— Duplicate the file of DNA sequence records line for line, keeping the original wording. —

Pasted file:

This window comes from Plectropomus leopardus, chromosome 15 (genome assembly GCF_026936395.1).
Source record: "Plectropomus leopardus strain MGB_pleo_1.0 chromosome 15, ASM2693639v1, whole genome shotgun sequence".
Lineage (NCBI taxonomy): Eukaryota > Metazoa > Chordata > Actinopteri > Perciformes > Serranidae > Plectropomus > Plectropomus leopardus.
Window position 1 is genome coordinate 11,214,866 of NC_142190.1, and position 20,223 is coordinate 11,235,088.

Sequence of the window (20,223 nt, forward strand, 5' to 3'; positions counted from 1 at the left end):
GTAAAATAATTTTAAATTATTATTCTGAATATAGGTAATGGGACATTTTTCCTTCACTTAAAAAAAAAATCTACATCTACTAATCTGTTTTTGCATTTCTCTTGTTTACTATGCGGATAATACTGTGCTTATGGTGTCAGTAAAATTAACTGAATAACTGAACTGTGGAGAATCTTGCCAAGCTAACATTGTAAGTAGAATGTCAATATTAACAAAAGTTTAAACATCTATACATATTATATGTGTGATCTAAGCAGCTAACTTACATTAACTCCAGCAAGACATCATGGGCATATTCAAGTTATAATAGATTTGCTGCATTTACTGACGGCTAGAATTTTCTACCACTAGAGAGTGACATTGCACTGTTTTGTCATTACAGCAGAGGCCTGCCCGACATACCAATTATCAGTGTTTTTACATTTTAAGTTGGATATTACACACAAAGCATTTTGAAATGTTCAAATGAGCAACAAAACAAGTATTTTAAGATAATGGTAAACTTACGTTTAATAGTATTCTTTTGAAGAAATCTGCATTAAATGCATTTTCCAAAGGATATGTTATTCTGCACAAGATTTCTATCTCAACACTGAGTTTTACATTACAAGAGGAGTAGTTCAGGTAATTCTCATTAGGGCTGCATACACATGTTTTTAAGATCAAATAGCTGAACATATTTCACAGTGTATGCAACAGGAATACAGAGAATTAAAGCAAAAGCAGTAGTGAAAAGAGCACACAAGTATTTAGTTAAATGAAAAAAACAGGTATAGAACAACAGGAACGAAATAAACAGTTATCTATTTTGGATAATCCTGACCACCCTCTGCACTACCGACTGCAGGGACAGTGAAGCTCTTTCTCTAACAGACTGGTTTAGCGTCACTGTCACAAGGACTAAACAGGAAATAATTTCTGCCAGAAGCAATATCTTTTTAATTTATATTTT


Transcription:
This window comes from Plectropomus leopardus, chromosome 15 (genome assembly GCF_026936395.1).
Source record: "Plectropomus leopardus strain MGB_pleo_1.0 chromosome 15, ASM2693639v1, whole genome shotgun sequence".
Lineage (NCBI taxonomy): Eukaryota > Metazoa > Chordata > Actinopteri > Perciformes > Serranidae > Plectropomus > Plectropomus leopardus.
Window position 1 is genome coordinate 11,214,866 of NC_142190.1, and position 20,223 is coordinate 11,235,088.

Sequence of the window (20,223 nt, forward strand, 5' to 3'; positions counted from 1 at the left end):
GTAAAATAATTTTAAATTATTATTCTGAATATAGGTAATGGGACATTTTTCCTTCACTTAAAAAAAAAATCTACATCTACTAATCTGTTTTTGCATTTCTCTTGTTTACTATGCGGATAATACTGTGCTTATGGTGTCAGTAAAATTAACTGAATAACTGAACTGTGGAGAATCTTGCCAAGCTAACATTGTAAGTAGAATGTCAATATTAACAAAAGTTTAAACATCTATACATATTATATGTGTGATCTAAGCAGCTAACTTACATTAACTCCAGCAAGACATCATGGGCATATTCAAGTTATAATAGATTTGCTGCATTTACTGACGGCTAGAATTTTCTACCACTAGAGAGTGACATTGCACTGTTTTGTCATTACAGCAGAGGCCTGCCCGACATACCAATTATCAGTGTTTTTACATTTTAAGTTGGATATTACACACAAAGCATTTTGAAATGTTCAAATGAGCAACAAAACAAGTATTTTAAGATAATGGTAAACTTACGTTTAATAGTATTCTTTTGAAGAAATCTGCATTAAATGCATTTTCCAAAGGATATGTTATTCTGCACAAGATTTCTATCTCAACACTGAGTTTTACATTACAAGAGGAGTAGTTCAGGTAATTCTCATTAGGGCTGCATACACATGTTTTTAAGATCAAATAGCTGAACATATTTCACAGTGTATGCAACAGGAATACAGAGAATTAAAGCAAAAGCAGTAGTGAAAAGAGCACACAAGTATTTAGTTAAATGAAAAAAACAGGTATAGAACAACAGGAACGAAATAAACAGTTATCTATTTTGGATAATCCTGACCACCCTCTGCACTACCGACTGCAGGGACAGTGAAGCTCTTTCTCTAACAGACTGGTTTAGCGTCACTGTCACAAGGACTAAACAGGAAATAATTTCTGCCAGAAGCAATATCTTTTTAATTTATATTTT